Crikey readers talk unemployment, a fair trial, and whether the Heartbleed security problem is all it’s cracked up to be.
Crikey caption competition
Crikey says: Congratulations to “pseudomys”, who was our pick from The Sandpit yesterday, choosing a caption to fit the text message Rupert Murdoch’s looking at in this pic …
“Hi Rupert — soz but no knighthood w/out Aus citizenship. Best, Tony.”
Was Hughes’ trial unfair?
Cliff Ellen writes: Re. “How the media fingered a star paedophile — and prejudiced his case” (yesterday). Assuming Greg Walsh is correct as in Robert Hughes not getting a fair trial, and further, the appeal judge agrees with Walsh, the point is can he uphold the appeal? This would put him on a crash course with The Daily Telegraph, the Herald Sun and A Current Affair. Who could blame him for choosing the easy way out?
The real unemployment figures
Marcus L’Estrange writes: Re “Strong economic data, but will the RBA take away the punch bowl?” (yesterday). Bernard Keane and Glenn Dyer can analyse the monthly labour force figures until the end of time and it would still be a waste of time. It is riddled with so many catch-22 definitions of employment/unemployment that deliberately keep people artificially out of the so-called official labour force and therefore out of the monthly unemployment statistics.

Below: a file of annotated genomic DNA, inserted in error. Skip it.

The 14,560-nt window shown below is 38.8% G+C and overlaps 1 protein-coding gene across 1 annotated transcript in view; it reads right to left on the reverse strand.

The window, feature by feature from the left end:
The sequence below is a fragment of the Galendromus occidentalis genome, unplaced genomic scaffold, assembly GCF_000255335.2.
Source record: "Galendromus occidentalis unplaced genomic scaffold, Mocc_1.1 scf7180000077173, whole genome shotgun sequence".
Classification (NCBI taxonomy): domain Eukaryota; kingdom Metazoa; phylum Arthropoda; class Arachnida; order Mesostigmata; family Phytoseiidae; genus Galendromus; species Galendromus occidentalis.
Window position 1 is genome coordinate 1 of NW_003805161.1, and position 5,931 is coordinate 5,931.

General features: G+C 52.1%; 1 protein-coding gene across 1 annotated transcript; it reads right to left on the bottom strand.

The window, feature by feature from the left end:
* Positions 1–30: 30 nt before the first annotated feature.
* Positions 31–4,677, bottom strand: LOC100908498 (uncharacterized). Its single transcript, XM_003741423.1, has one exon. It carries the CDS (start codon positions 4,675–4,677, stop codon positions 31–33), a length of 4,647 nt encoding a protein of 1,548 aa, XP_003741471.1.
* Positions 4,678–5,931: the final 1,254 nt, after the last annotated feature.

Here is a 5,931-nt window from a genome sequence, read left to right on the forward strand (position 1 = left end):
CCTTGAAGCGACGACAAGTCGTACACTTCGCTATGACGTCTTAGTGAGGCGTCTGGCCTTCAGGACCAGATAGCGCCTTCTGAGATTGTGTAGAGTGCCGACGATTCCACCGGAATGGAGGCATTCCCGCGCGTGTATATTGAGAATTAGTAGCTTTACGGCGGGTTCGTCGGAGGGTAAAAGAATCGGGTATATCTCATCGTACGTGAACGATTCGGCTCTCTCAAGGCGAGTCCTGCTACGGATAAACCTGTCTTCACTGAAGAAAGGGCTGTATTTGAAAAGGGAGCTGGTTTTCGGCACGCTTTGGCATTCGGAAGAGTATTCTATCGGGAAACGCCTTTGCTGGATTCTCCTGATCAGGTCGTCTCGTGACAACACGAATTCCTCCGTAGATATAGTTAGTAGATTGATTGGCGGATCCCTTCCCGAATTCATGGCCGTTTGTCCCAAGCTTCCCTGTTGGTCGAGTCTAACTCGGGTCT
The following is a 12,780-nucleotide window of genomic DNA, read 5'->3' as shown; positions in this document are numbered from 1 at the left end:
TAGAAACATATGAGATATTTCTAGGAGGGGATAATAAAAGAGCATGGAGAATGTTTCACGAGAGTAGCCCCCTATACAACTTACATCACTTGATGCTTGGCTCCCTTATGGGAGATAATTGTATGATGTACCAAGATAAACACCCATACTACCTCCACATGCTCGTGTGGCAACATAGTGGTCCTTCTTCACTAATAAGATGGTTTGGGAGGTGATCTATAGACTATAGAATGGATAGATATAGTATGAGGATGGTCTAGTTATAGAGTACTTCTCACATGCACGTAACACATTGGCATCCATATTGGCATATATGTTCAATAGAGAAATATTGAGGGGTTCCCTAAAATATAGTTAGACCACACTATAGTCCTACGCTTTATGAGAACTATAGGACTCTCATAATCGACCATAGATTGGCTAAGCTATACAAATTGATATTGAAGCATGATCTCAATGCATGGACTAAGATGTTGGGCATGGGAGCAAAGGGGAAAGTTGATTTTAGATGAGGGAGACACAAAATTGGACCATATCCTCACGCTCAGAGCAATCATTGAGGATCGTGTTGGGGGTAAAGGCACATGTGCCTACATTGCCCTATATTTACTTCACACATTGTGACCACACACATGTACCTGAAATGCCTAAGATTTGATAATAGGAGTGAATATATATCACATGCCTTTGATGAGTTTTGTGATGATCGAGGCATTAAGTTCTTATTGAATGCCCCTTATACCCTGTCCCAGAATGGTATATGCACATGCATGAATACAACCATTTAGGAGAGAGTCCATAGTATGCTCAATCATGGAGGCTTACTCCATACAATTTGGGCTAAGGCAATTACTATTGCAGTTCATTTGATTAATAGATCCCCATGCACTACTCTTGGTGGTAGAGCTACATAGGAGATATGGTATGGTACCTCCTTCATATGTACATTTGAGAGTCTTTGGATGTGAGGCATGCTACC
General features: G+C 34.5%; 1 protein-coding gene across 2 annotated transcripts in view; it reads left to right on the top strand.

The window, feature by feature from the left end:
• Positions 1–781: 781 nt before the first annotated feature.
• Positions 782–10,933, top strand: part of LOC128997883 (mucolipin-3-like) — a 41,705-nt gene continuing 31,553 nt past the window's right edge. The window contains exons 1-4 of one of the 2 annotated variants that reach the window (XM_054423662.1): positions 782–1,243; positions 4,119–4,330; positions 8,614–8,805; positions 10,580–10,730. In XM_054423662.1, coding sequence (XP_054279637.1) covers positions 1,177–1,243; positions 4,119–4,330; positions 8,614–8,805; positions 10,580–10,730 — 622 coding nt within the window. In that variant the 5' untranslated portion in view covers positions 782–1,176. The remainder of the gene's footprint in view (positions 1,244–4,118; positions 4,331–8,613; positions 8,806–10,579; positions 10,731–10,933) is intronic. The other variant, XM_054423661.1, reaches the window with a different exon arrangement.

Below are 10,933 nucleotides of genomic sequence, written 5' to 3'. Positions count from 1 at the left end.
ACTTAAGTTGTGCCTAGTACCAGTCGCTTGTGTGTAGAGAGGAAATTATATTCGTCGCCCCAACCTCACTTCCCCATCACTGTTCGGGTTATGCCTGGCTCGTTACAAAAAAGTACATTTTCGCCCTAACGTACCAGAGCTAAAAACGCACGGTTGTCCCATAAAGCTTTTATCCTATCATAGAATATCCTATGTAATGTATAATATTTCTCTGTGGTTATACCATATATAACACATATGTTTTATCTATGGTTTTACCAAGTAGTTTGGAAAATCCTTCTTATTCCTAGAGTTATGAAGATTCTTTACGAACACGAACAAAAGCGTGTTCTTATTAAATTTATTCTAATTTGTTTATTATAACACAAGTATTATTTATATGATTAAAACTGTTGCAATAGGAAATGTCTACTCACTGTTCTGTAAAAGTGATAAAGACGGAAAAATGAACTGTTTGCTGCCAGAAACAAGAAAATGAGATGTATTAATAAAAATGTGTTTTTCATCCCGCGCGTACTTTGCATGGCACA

Former Commonwealth statistician Dennis Trewin told Tim Colebatch of The Age that “the official [monthly] measure of unemployment does not reflect the true jobless rate”.
Former ALP Victorian Employment Minister Steve Crabb, himself an actuary, once said:
“There are lies, damn lies and statistics, the monthly unemployment numbers is not only misleading, it causes real harm and asked why the ABS produced these old cobblers.”
Keane and Dyer now need to explain why they continue to analyse these old cobblers.
“Make no mistake about it. The OpenSSL Heartbleed security hole is as serious for internet security as a stage four cancer diagnosis would be for you,” wrote technology reporter Steven J Vaughan-Nichols.
Well, no, it is not. The security hole can be fixed in what amounts to a jiffy — it has already been fixed. Stage four cancer is most likely fatal.
I remember all too well the Millenium bug (came to nothing in the end; some people did a huge amount of work to combat it, lots of others did nothing, I was using a Mac anyway) and numerous other security breaches that have occurred and had people rending their garments (to make up for the potential losses, no doubt).
So someone has “stolen” my personal data. I am sure someone has done that long ago.